The father earns a living doing freelance construction work and picking scrap metal from the junk heap that threatens to smother his mountain. He has the older children work on his construction jobs and the younger children work alongside him in the junk heap. He does not believe in OH&S. He does not believe in what most of us might consider common-sense safety precautions. He tells his children there are angels watching over them so they won’t be killed. When they suffer serious injuries, he says see? Angels watch over you. Otherwise you’d have been dead.
When they suffer serious injuries, as they do, with terrifying frequency, the father refuses all medical care. He does not believe in conventional medicine, or doctors, or hospitals. He insists his wife trains with an unqualified rural midwife then, despite the wife’s aversion to midwifery, he insists she become the local midwife practitioner. After she suffers a serious head injury and her ability to monitor births is impaired, he insists she develop her herbal remedies practice. This has the unexpected side effect of founding a commercially successfully botanicals empire, marketed largely on the back of claims that the father’s life was saved solely by herbals after he turned himself into a human torch, in an accidental involving a blow-torch and a petrol tank.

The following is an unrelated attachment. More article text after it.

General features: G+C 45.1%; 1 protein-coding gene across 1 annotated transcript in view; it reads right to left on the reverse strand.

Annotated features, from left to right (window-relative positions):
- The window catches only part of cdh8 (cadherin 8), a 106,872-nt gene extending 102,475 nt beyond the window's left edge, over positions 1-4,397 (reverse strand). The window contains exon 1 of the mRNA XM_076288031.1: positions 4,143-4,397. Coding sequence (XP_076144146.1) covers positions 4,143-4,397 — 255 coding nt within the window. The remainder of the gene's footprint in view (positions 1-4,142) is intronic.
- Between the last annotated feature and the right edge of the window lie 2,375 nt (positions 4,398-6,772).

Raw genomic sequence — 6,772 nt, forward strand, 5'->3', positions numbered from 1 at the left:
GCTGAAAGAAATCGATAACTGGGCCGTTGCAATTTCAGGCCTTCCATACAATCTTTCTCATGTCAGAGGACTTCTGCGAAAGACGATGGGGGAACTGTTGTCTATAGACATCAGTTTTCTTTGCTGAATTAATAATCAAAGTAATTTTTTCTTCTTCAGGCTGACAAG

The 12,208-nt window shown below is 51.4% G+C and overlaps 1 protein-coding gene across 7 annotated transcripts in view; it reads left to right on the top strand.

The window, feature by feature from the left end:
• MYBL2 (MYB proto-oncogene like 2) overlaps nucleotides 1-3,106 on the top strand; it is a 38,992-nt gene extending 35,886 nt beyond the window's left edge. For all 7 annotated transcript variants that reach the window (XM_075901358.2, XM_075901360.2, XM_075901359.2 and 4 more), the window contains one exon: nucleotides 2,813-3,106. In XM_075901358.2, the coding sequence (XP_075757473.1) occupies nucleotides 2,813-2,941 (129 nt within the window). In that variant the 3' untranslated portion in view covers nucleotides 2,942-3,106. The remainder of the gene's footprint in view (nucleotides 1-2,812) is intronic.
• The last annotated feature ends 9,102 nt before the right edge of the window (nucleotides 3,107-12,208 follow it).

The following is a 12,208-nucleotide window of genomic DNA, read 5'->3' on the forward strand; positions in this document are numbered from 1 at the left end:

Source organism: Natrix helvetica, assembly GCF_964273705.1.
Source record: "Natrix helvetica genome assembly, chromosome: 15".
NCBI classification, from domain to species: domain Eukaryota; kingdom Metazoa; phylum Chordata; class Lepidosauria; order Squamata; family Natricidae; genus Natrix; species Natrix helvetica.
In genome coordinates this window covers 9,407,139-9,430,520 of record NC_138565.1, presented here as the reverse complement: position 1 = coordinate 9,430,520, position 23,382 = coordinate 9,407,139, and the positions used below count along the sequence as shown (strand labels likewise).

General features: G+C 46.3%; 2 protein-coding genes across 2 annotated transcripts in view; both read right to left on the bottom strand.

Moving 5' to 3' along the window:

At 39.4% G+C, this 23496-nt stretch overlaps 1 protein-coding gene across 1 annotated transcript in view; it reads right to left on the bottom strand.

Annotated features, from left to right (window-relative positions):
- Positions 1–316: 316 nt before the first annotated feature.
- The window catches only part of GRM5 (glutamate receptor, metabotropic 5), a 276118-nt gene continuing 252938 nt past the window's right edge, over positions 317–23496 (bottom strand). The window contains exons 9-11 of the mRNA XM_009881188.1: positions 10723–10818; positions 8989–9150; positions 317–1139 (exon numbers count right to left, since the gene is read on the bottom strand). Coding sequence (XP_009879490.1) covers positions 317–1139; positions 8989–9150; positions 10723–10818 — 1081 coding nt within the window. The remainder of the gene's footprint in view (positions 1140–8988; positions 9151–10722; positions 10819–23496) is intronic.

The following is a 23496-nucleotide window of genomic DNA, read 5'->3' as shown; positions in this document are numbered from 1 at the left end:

By the time her parents become wealthy local employers and gurus of natural cures, Tara is long gone.
After failed attempts to convince her father to permit her to attend school, eventually as a teen she goes to great lengths to secure a “late issue” birth certificate – complicated by the fact various records show various birthdates – and, with the help of her brother Tyler, is able to gain entry to Brigham Young University, the Mormon college, claiming she’s been home schooled.
Tara’s “home schooling” was a nonsense. She swots like a teenager obsessed (as she is) to pass the entrance exam for college. She teaches herself algebra and calculus from scratch, with some help from Tyler. When she arrives at college, she has never heard of the genre “short story”. Her teachers remark that she writes well but in a stilted, wordy style; a consequence of learning from the Bible and the writings of the Mormon patriarchs.
Worse, in her early lectures she is handicapped by not recognizing Europe is a continent, not a nation, and humiliated when she puts her hand up to ask what this word in the photo captions means – “Holocaust”?
“Very funny,” snaps backs her lecturer, without looking up.
Predictably, Tara fails her first exams. But, she persists. By working through the nights, by mid-year she achieves the perfect score she needs to win a scholarship to fund her studies.